If you like to make your own pesto, or other wet things that are often ground (and you might well do if you're avoiding salt) then a mini chopper/grinder device or food processor attachment helps a lot - simply avoid grinding by hand.

  • Coors makes nice ceramic mortar and pestles. Both the mortar inside and the pestle head are rough. The two parts are designed to have very nearly the same curvature, so grinding goes fast, withot any added abrasive. Mine's a 145 ml Coors 60316 that I bought in grad school. Still works great. Looking at Amazon, it looks like Coors porcelain division changed name to CoorsTek since the 1980's. They'll sell you a 60316 for a bit over $30. Likely one of the best Mortar and pestles made. – Wayfaring Stranger Dec 26 '18 at 1:32
  • The unpolished mortar and pestle mentioned by Fabby are a much better solution than any chemical one. I don't believe that even in an inadequate mortar there's anything that wouldn't give in to a bit more elbow grease, but at least let the mortar texture help you. You should be able to get equipment with a good helpful grain in most Mexican markets, where they are sold to people who really use them instead of as decoration. – George M Dec 26 '18 at 23:53
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    @GeorgeM Yes, Coors sells to chemists, and they do Not want to add salt to anything they've spent 8 days synthesizing. A rough surfaced mortar with a rough surfaced pestle and a close fit between the curvature of the two surfaces is the cure here. If you buy a piece of polished marble at the local organic shop, you will probably end up frustrated. As you say, the Mexican markets often sell decent sets. A bit coarse for my taste, but the rough surfaced pieces usually fit together right. – Wayfaring Stranger Dec 27 '18 at 0:51
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    @WayfaringStranger The main market for Coors is chemists. In general, chemists are trying to obtain a very fine powder from small amounts of fairly brittle crystals. Cooks are trying to obtain a reasonably fine powder from larger quantities of tough seeds/bark/etc.- those are different requirements. – Martin Bonner Dec 27 '18 at 15:23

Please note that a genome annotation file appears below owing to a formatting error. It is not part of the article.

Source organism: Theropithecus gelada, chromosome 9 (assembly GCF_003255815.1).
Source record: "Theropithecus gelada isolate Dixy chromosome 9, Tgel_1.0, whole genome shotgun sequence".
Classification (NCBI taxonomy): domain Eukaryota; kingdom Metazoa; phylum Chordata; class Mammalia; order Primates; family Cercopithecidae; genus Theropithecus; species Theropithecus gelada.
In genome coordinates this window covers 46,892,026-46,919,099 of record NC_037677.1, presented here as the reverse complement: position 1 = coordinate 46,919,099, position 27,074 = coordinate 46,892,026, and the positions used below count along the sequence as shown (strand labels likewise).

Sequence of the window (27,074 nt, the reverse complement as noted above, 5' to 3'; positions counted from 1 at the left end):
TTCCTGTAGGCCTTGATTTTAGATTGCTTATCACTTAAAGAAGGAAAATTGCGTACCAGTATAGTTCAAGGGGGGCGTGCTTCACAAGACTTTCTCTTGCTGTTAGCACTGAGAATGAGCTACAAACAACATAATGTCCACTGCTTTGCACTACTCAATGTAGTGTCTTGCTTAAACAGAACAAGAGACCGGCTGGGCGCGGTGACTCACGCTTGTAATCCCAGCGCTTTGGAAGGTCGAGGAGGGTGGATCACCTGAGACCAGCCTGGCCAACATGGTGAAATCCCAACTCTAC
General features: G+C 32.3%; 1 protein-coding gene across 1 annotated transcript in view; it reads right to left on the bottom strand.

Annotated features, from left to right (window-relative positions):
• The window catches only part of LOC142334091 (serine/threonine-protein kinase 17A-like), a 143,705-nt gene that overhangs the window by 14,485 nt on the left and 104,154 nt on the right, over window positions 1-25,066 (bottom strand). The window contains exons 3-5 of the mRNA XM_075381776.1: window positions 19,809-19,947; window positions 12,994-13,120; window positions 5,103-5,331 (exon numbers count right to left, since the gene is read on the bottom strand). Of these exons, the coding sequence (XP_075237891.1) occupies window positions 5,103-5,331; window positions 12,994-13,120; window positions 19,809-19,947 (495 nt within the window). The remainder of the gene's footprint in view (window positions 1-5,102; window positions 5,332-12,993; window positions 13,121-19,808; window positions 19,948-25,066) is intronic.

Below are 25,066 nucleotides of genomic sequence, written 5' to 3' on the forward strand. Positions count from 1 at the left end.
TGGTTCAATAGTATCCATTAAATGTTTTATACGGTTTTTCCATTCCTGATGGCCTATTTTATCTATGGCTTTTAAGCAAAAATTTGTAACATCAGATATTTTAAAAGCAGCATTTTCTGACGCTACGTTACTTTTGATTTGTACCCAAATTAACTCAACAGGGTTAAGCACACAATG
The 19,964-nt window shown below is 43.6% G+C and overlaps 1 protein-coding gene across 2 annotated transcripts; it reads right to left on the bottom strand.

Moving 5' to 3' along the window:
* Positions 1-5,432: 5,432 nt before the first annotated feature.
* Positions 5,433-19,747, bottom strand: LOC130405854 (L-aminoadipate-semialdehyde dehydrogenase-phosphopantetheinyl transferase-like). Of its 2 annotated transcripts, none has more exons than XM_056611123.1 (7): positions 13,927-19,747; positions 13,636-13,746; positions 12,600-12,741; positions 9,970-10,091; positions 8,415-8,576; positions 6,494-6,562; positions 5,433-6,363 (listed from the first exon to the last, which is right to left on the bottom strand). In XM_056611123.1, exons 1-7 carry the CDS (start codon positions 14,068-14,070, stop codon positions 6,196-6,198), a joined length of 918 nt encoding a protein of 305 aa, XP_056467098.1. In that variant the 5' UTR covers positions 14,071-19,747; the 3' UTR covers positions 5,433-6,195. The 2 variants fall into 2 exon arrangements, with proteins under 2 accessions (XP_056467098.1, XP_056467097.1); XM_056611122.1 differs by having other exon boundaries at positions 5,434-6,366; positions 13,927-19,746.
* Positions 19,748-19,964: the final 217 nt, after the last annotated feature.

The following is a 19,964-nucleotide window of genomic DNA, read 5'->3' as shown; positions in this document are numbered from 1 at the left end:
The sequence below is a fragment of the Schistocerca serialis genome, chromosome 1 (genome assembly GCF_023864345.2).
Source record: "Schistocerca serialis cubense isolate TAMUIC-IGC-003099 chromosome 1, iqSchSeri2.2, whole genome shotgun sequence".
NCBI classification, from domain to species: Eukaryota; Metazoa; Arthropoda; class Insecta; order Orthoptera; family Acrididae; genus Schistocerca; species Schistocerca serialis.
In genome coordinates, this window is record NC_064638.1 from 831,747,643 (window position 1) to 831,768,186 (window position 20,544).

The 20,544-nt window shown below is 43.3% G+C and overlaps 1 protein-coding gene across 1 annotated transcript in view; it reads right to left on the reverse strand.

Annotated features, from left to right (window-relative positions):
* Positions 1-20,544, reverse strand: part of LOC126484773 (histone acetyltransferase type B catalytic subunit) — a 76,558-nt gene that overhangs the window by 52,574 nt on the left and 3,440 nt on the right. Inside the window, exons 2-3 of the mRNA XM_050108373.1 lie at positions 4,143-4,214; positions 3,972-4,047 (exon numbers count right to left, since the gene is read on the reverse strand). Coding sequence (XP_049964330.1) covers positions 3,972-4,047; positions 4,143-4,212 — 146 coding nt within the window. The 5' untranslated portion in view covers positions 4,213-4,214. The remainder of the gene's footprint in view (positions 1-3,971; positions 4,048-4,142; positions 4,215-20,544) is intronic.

• @MartinBonner I use mine mostly for spices these days. A bit small, but it works quite well. The points I was try to make was that you want rough surfaces and a good fit between mortar and pestle. When I check out the marble or onyx ones at the organic shops, they're usually smooth, with a poor fit. As George M mentioned the Mexican shops are a good source of well made, larger pairs. – Wayfaring Stranger Dec 27 '18 at 17:08
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Try NuSalt instead. It is potassium chloride (KCL). (It also works great for tight muscles or muscle spasms if you drink a lot of water and flush away electrolytes.)

Or try a non-glazed mortar & pestle. Some are smooth, while others are rough.

Or try buying the pre-ground spices and skip the mortar & pestle.

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    @Fabby no, potassium chloride is KCl (whereas NaCl is sodium chloride). Still I don't think this is a good answer. – leftaroundabout Dec 27 '18 at 11:23
  • @leftaroundabout Thanks for the clartification. I've been out of the Chemical industry for a while and I'm getting confused by the weird English names again and only remember the Latin ones. – Fabby Dec 27 '18 at 21:49
  • KCl is a medical hazard if you get too much at once. – Wayfaring Stranger Dec 27 '18 at 22:03
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    @WayfaringStranger I did the math once. You'd have to eat about a whole shaker full to die. LD50 is 1500mg/kg. I just dump it into my glass of water. And it tastes good. Tastes like coconut water. Pretty sure the poster who hates salt won't be eating much. – Chloe Dec 27 '18 at 23:25
  • @Chloe You're right on oral dose. I was wrongly set on lethal injection dose, where it's more like 7.4 g: en.wikipedia.org/wiki/Lethal_injection#Potassium_chloride It goes in slow though the stomach. – Wayfaring Stranger Dec 28 '18 at 0:21